This project intends to describe the development and use of surveillance technology in three states in the Baltic Sea area, Germany, Poland and Sweden, and to analyse how public institutions direct the deployment and use of surveillance technology under public and private command. Central research questions concern: a) For what purposes, how and to what extent are surveillance cameras used in the different countries? b) How are democratic aspects concerning personal integrity and security balances in these contexts? c) To what extent can the specific features of popular surveillance in the three countries be explained by variables emanating in state-theoretical, institutional and surveillance theoretical approaches respectively? d) What do the above-mentioned approaches have to say about the potential conflict between the conceived need for surveillance and important democratic principles appearing on the different national arenas?
The project departs from theories aimed to demonstrate how and explain why public institutions tend to perceive a demand to increase the surveillance capabilities of law enforcement agencies as well as of private actors. Further we aim at analysing the relevance of technological control of citizens in terms of consequences for the state-citizen relationship. The two sub-projects are to develop their specific theoretical approaches that are to be jointly applied in the empirical research. a) State theoretical and philosophical aspects of the technological control of the citizens. This theoretical approach is developed in subproject A. The content of surveillance is related to recent theoretical and philosophical discourses on state practises. b) Institutional theory, which is developed in subproject B. The project aims to intercept the discussion in the social sciences about the “new” institutionalism, and to make an own contribution to its development. c) Specific theories related to surveillance. They relate to different aspects of surveillance in the ways sketched in detail in the application.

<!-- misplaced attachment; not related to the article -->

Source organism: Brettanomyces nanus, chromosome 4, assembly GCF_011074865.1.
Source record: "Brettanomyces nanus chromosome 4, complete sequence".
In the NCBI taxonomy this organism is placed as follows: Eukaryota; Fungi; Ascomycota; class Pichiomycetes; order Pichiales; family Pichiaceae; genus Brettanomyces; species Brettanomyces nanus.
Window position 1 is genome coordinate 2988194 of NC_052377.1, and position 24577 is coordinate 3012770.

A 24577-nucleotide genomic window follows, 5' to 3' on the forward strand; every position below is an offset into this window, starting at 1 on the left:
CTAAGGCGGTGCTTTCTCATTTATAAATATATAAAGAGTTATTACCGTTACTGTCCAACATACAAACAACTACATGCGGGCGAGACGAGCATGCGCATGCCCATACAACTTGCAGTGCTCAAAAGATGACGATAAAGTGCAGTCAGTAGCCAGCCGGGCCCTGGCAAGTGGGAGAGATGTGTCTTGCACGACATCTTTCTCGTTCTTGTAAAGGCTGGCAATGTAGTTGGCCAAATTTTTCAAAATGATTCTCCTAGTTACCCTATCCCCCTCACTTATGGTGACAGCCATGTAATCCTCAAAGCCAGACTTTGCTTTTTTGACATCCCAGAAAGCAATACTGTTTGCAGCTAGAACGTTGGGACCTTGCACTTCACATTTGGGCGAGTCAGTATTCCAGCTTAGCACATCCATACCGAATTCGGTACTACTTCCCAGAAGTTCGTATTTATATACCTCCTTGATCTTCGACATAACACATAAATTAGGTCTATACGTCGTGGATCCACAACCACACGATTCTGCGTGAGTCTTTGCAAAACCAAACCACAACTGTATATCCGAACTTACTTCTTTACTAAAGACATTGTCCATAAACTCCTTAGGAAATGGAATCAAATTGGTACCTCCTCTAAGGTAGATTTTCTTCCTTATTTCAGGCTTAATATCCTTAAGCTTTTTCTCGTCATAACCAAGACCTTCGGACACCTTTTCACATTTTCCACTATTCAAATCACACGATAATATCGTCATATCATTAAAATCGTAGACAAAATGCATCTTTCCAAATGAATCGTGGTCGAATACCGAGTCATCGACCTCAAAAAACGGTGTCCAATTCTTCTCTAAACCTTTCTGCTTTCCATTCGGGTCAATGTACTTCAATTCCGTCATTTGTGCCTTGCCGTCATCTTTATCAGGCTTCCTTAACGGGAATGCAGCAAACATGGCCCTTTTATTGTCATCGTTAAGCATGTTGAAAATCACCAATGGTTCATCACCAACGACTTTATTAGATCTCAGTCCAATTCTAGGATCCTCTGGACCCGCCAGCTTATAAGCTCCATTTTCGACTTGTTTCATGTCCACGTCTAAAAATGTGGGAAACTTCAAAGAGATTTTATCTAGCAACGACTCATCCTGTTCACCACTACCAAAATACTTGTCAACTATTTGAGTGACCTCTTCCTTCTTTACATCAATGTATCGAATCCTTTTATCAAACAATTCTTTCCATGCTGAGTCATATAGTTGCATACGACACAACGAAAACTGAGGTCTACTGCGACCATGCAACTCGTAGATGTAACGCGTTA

The empirical research focuses on the development, structure and effects of technological systems asparts of a larger “control constellation”. Two approaches are used: the Social Shaping of Technology ( SST) approach and the “constellation analysis”.
The project is carried out by two senior researchers and a doctoral student at Södertörns högskola in cooperation with partners at The Centre for Technology and Society, Berlin.